The 2020 Protein Science Best Paper award winners are Yu-Ting Huang from Chung Hsing National University in Taiwan, and Samuel Junod and Joseph Kelich from Temple University, USA.
Winners of 2020 Protein science Best Paper Prizes are Yu-Ting Huang from National Chung Hsing University in Taiwan, and Samuel Junod and Joseph Kelich from Temple University, USA.
Dr Huang, who works in the Pei-Fen Liu Laboratory, made an unexpected discovery that ATP could alter the foldability and function of human proteins by destabilizing the protein. The metabolic environment of the cancer cell.
As Yu Ting explains, she wanted to be either a doctor, a scientist, or a medical specialist. “Although I could not get into medical school, I met Dr. Bai-Fen Liu when I was a graduate student at National Chung Hsing University. He gave me an opportunity to come close to my dream. Nowadays, people are paying more and more attention to their health, especially In these two years it couldn’t be better if what we find in this research can help solve the problem of drug resistance, and contribute to the medical fields. At the moment, I am teaching chemistry and science to teenagers. I hope these kids will be inspired and become pioneers in circles. The academy. “
Pei-Fen Liu pays tribute to the skill and determination that Yu-Ting brought to the project. Yu-Ting is an eminent and self-motivated young scientist in protein science. I originally joined my lab with limited basic knowledge about protein folding. Surprisingly, she picked up most of the concepts and learned the basic experiences quickly. And her problem-solving and logical reasoning exceed the standards of other students. We initially experienced protein purification and sample preparation in this project for a human protein uridine phosphorylase I. I was able to overcome all obstacles step by step. Continuously, it devised a new experimental design to study the interaction between ATP and the partially unfolded state of this protein. Then an interesting model was developed to explain the relationship between protein concentration and the effect of crosslinking. It is a pleasure to work with her in exploring unknown topics. I think she is on her way to achieving success in her career path. “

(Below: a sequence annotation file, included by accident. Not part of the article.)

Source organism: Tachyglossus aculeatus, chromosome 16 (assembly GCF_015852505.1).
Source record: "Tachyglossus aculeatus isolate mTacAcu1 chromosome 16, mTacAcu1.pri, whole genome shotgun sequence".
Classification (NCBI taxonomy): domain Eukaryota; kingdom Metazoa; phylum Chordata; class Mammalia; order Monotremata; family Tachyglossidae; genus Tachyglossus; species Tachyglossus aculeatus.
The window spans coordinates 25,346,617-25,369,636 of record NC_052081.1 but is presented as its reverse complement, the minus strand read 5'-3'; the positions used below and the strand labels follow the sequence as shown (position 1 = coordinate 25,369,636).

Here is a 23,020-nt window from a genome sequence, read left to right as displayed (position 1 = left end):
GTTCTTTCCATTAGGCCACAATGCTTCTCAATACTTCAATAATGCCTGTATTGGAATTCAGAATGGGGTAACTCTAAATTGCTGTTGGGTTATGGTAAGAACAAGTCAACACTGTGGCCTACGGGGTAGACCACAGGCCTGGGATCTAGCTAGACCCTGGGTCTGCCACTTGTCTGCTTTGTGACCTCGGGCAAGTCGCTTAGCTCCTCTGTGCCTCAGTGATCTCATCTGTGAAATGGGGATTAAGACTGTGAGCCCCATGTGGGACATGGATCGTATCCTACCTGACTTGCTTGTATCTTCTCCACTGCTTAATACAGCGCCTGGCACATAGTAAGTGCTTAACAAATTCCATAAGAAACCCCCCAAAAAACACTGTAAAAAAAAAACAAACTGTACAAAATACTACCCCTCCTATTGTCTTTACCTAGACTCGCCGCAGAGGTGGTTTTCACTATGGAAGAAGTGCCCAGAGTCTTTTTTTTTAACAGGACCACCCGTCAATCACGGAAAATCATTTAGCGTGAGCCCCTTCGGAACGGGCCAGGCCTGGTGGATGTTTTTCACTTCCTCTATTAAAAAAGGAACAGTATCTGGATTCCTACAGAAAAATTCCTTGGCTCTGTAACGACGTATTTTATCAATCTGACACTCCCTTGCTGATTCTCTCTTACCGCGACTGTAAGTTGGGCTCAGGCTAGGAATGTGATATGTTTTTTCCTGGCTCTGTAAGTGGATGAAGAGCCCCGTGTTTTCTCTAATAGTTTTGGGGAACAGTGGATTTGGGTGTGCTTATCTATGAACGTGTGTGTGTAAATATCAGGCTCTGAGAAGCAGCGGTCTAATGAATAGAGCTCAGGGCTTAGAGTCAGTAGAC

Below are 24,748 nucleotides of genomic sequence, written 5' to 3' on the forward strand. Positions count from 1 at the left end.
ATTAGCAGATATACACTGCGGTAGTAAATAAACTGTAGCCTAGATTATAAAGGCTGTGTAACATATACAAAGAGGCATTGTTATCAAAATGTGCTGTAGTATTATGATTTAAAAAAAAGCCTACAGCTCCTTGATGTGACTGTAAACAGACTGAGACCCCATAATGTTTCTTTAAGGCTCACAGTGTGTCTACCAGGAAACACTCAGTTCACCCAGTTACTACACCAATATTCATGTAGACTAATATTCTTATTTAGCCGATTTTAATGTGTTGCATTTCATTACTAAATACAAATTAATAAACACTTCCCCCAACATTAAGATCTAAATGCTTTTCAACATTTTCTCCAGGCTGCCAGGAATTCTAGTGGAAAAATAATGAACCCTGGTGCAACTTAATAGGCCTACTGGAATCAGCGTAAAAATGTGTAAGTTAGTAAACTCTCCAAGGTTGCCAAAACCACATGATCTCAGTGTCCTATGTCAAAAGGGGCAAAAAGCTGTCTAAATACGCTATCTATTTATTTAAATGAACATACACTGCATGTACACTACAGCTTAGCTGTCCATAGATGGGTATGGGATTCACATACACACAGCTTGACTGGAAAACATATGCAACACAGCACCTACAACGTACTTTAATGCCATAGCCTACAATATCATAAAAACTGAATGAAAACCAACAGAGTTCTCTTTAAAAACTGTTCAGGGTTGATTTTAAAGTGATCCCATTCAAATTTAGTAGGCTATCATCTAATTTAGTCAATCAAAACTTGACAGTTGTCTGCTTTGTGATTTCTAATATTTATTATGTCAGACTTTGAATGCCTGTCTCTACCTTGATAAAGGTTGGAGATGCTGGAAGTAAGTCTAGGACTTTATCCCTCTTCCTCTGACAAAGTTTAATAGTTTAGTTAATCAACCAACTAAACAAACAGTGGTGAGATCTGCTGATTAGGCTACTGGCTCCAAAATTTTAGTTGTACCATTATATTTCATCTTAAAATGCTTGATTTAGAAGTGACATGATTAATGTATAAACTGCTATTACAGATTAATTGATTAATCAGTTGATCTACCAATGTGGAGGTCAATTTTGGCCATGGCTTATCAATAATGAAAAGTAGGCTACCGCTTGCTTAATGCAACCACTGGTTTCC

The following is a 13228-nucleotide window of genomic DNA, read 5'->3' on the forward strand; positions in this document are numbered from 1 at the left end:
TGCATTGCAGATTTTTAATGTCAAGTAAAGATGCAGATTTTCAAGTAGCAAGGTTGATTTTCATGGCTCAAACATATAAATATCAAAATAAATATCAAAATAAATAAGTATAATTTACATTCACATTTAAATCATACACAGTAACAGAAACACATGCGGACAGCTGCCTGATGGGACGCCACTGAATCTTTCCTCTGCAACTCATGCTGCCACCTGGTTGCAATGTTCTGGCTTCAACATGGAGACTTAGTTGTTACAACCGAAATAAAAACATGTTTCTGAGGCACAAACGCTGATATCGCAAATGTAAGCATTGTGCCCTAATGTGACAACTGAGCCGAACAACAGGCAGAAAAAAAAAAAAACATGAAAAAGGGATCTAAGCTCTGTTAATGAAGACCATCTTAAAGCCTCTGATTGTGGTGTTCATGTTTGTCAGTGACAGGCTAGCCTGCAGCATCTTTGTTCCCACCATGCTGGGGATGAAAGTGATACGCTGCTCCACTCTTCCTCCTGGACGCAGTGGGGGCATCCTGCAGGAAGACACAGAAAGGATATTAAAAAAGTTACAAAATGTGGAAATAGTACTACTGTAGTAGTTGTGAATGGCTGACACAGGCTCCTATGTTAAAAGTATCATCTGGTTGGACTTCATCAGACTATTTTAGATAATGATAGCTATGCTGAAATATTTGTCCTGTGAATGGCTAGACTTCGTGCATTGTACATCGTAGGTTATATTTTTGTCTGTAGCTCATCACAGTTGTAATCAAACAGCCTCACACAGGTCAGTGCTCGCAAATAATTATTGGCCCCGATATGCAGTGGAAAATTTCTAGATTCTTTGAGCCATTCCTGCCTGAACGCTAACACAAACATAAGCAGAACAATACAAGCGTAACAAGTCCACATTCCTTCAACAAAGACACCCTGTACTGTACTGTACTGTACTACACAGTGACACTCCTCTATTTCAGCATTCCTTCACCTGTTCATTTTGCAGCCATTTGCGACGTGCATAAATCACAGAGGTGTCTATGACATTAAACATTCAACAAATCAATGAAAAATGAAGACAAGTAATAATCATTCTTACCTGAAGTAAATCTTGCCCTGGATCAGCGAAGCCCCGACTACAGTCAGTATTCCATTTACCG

The other Best Paper award winners, Samuel Gounod and Joseph Keelis, were honored for their study on the nuclear cellular transport of intrinsically perturbed proteins. 2 Using high-resolution high-resolution microscopy in the Weidong Yang Laboratory, they were able to measure the kinetic transport and 3D spatial locations of transport methods across the pore complexes. Nucleus of various intrinsically disturbed proteins. They found that the folded proteins’ implementing roles are not followed by the disordered roles. For the latter, diffusion efficiencies and methods are determined by the ratio of their charged and hydrophobic amino acid content.
As Dr. Keelis explains, “I am currently a postdoctoral researcher at the Westar Institute in Philadelphia, studying the role of telomere protein defects in cancer. The project for which I was awarded this award was carried out while I was studying for my PhD in the Weidong Yang Laboratory. I would also like to point out that Samuel Junod and I put together an amazing team for this project and Yang Lab provided an amazing multidisciplinary team-based approach to science that I love. ”